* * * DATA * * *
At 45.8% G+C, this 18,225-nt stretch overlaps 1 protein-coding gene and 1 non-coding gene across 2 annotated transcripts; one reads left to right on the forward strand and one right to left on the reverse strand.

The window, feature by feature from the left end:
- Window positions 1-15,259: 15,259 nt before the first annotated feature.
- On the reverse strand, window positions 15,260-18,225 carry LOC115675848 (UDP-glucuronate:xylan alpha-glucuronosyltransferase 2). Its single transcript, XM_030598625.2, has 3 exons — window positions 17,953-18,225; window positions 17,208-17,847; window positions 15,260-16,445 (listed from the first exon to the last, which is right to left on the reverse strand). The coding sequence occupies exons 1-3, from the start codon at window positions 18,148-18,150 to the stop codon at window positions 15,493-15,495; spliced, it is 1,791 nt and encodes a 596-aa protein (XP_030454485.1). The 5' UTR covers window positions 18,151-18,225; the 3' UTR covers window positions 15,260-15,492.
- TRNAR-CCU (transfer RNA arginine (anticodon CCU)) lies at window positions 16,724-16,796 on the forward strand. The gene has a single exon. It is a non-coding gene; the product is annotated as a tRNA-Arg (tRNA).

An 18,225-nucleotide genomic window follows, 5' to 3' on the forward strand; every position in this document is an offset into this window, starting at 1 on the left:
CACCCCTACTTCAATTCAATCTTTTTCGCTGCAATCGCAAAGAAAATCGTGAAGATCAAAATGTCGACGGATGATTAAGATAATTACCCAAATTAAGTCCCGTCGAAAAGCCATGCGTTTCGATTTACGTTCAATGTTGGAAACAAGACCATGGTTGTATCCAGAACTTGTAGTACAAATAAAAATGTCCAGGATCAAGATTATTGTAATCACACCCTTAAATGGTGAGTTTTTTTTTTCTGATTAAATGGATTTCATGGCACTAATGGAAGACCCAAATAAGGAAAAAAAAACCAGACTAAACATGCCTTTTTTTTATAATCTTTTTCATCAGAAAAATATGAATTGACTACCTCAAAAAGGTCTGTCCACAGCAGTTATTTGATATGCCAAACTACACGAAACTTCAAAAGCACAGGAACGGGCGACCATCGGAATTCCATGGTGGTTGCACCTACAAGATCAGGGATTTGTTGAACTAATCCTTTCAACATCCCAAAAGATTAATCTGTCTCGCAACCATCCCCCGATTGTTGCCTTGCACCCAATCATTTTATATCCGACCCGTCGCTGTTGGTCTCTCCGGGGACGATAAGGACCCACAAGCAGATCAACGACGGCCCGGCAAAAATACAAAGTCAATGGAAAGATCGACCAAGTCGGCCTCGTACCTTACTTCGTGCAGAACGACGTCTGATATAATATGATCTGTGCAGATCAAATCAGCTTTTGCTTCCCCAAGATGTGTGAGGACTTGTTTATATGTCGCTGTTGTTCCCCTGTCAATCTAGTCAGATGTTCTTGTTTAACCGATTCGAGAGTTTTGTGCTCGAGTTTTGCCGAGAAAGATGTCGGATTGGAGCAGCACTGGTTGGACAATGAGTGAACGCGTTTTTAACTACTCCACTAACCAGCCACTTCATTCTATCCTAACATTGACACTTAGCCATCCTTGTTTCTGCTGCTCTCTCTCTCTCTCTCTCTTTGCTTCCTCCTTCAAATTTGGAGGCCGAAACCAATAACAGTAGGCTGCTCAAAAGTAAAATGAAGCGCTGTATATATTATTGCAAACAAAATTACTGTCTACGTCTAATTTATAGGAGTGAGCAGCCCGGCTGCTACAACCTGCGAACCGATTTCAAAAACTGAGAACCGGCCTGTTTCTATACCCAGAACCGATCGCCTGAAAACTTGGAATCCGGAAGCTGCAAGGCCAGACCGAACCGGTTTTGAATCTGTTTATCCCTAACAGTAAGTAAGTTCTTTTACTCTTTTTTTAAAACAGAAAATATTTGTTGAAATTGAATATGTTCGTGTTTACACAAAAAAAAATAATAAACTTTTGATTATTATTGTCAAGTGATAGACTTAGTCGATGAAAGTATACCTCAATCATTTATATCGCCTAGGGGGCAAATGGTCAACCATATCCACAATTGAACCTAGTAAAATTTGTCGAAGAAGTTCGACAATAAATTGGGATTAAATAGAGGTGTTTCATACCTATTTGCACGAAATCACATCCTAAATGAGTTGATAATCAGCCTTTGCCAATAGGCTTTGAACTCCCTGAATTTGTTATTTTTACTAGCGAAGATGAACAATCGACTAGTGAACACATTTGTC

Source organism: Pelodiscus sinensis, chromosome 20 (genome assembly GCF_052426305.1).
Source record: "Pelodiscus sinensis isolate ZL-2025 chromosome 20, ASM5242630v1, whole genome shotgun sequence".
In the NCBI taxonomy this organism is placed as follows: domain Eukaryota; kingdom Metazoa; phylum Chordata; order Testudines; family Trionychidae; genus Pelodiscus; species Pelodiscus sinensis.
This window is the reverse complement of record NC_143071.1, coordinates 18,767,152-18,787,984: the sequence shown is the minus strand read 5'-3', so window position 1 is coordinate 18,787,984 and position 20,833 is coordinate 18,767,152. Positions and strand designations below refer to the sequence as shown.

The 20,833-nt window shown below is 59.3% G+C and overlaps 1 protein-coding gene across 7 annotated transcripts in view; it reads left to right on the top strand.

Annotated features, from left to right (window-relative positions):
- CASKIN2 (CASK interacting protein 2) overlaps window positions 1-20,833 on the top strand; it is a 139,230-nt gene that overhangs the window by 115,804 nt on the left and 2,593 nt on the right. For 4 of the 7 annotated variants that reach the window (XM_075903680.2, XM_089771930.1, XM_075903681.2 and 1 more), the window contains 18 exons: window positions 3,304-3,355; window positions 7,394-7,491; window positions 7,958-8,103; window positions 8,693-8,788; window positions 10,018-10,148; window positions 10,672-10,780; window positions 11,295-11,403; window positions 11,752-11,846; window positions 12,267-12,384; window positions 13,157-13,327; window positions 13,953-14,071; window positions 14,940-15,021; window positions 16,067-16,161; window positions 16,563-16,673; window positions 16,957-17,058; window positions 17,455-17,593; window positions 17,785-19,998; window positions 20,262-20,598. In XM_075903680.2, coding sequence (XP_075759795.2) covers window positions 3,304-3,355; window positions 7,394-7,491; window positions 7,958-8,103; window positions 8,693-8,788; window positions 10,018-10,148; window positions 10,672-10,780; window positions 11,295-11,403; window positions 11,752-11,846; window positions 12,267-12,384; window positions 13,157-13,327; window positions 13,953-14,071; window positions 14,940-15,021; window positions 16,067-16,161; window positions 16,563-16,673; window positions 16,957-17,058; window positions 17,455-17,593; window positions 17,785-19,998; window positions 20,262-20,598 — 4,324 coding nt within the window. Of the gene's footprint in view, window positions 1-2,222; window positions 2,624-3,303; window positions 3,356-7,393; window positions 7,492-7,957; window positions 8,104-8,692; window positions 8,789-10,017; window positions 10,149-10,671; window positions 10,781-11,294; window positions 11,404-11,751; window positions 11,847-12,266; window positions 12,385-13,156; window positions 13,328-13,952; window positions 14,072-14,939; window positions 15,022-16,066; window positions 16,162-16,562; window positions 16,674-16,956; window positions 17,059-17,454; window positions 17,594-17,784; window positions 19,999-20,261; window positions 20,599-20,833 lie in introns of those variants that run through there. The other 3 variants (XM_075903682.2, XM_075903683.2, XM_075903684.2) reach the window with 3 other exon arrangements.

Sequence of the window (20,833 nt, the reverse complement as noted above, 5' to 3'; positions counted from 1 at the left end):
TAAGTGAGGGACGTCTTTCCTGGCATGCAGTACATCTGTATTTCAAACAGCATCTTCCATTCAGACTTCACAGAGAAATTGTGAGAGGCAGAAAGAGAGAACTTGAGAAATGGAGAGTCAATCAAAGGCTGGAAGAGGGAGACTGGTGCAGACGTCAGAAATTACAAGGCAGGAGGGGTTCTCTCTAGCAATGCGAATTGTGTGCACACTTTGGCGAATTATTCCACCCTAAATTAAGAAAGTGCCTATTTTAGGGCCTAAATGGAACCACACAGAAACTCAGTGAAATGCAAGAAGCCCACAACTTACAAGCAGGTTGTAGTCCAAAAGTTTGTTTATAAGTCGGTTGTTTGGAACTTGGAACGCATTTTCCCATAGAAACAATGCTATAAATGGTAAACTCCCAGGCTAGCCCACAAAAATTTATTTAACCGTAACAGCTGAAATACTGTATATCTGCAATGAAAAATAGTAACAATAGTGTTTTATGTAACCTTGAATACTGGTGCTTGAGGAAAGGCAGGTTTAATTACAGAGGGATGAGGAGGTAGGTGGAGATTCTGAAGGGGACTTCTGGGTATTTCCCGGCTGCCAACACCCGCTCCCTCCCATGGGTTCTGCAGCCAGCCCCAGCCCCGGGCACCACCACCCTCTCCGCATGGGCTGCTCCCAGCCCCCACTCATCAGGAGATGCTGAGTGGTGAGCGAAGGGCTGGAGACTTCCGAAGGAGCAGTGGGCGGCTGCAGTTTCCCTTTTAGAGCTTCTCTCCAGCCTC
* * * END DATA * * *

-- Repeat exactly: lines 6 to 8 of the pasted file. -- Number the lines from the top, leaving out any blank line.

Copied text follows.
An 18,225-nucleotide genomic window follows, 5' to 3' on the forward strand; every position in this document is an offset into this window, starting at 1 on the left:
CACCCCTACTTCAATTCAATCTTTTTCGCTGCAATCGCAAAGAAAATCGTGAAGATCAAAATGTCGACGGATGATTAAGATAATTACCCAAATTAAGTCCCGTCGAAAAGCCATGCGTTTCGATTTACGTTCAATGTTGGAAACAAGACCATGGTTGTATCCAGAACTTGTAGTACAAATAAAAATGTCCAGGATCAAGATTATTGTAATCACACCCTTAAATGGTGAGTTTTTTTTTTCTGATTAAATGGATTTCATGGCACTAATGGAAGACCCAAATAAGGAAAAAAAAACCAGACTAAACATGCCTTTTTTTTATAATCTTTTTCATCAGAAAAATATGAATTGACTACCTCAAAAAGGTCTGTCCACAGCAGTTATTTGATATGCCAAACTACACGAAACTTCAAAAGCACAGGAACGGGCGACCATCGGAATTCCATGGTGGTTGCACCTACAAGATCAGGGATTTGTTGAACTAATCCTTTCAACATCCCAAAAGATTAATCTGTCTCGCAACCATCCCCCGATTGTTGCCTTGCACCCAATCATTTTATATCCGACCCGTCGCTGTTGGTCTCTCCGGGGACGATAAGGACCCACAAGCAGATCAACGACGGCCCGGCAAAAATACAAAGTCAATGGAAAGATCGACCAAGTCGGCCTCGTACCTTACTTCGTGCAGAACGACGTCTGATATAATATGATCTGTGCAGATCAAATCAGCTTTTGCTTCCCCAAGATGTGTGAGGACTTGTTTATATGTCGCTGTTGTTCCCCTGTCAATCTAGTCAGATGTTCTTGTTTAACCGATTCGAGAGTTTTGTGCTCGAGTTTTGCCGAGAAAGATGTCGGATTGGAGCAGCACTGGTTGGACAATGAGTGAACGCGTTTTTAACTACTCCACTAACCAGCCACTTCATTCTATCCTAACATTGACACTTAGCCATCCTTGTTTCTGCTGCTCTCTCTCTCTCTCTCTCTTTGCTTCCTCCTTCAAATTTGGAGGCCGAAACCAATAACAGTAGGCTGCTCAAAAGTAAAATGAAGCGCTGTATATATTATTGCAAACAAAATTACTGTCTACGTCTAATTTATAGGAGTGAGCAGCCCGGCTGCTACAACCTGCGAACCGATTTCAAAAACTGAGAACCGGCCTGTTTCTATACCCAGAACCGATCGCCTGAAAACTTGGAATCCGGAAGCTGCAAGGCCAGACCGAACCGGTTTTGAATCTGTTTATCCCTAACAGTAAGTAAGTTCTTTTACTCTTTTTTTAAAACAGAAAATATTTGTTGAAATTGAATATGTTCGTGTTTACACAAAAAAAAATAATAAACTTTTGATTATTATTGTCAAGTGATAGACTTAGTCGATGAAAGTATACCTCAATCATTTATATCGCCTAGGGGGCAAATGGTCAACCATATCCACAATTGAACCTAGTAAAATTTGTCGAAGAAGTTCGACAATAAATTGGGATTAAATAGAGGTGTTTCATACCTATTTGCACGAAATCACATCCTAAATGAGTTGATAATCAGCCTTTGCCAATAGGCTTTGAACTCCCTGAATTTGTTATTTTTACTAGCGAAGATGAACAATCGACTAGTGAACACATTTGTC

Source organism: Pelodiscus sinensis, chromosome 20 (genome assembly GCF_052426305.1).